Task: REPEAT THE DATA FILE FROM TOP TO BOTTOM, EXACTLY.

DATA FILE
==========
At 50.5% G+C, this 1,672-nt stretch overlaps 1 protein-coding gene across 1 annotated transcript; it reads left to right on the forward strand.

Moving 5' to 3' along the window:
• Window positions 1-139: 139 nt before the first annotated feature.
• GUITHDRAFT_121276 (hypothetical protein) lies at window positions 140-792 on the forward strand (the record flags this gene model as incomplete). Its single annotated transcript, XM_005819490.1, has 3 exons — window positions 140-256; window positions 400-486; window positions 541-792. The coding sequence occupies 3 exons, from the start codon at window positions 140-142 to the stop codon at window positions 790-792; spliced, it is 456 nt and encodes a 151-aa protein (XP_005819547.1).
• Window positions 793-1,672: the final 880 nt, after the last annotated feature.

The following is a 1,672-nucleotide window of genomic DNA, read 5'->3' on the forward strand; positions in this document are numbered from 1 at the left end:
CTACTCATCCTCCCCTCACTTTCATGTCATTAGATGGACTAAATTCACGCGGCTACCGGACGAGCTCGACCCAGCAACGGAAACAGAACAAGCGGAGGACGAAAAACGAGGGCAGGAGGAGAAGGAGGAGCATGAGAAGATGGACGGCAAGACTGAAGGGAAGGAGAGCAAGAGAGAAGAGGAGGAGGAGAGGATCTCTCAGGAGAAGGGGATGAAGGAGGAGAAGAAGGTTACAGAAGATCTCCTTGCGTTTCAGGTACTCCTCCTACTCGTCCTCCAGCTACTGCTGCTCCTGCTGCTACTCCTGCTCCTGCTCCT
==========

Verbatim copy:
At 50.5% G+C, this 1,672-nt stretch overlaps 1 protein-coding gene across 1 annotated transcript; it reads left to right on the forward strand.

Moving 5' to 3' along the window:
• Window positions 1-139: 139 nt before the first annotated feature.
• GUITHDRAFT_121276 (hypothetical protein) lies at window positions 140-792 on the forward strand (the record flags this gene model as incomplete). Its single annotated transcript, XM_005819490.1, has 3 exons — window positions 140-256; window positions 400-486; window positions 541-792. The coding sequence occupies 3 exons, from the start codon at window positions 140-142 to the stop codon at window positions 790-792; spliced, it is 456 nt and encodes a 151-aa protein (XP_005819547.1).
• Window positions 793-1,672: the final 880 nt, after the last annotated feature.

The following is a 1,672-nucleotide window of genomic DNA, read 5'->3' on the forward strand; positions in this document are numbered from 1 at the left end:
CTACTCATCCTCCCCTCACTTTCATGTCATTAGATGGACTAAATTCACGCGGCTACCGGACGAGCTCGACCCAGCAACGGAAACAGAACAAGCGGAGGACGAAAAACGAGGGCAGGAGGAGAAGGAGGAGCATGAGAAGATGGACGGCAAGACTGAAGGGAAGGAGAGCAAGAGAGAAGAGGAGGAGGAGAGGATCTCTCAGGAGAAGGGGATGAAGGAGGAGAAGAAGGTTACAGAAGATCTCCTTGCGTTTCAGGTACTCCTCCTACTCGTCCTCCAGCTACTGCTGCTCCTGCTGCTACTCCTGCTCCTGCTCCT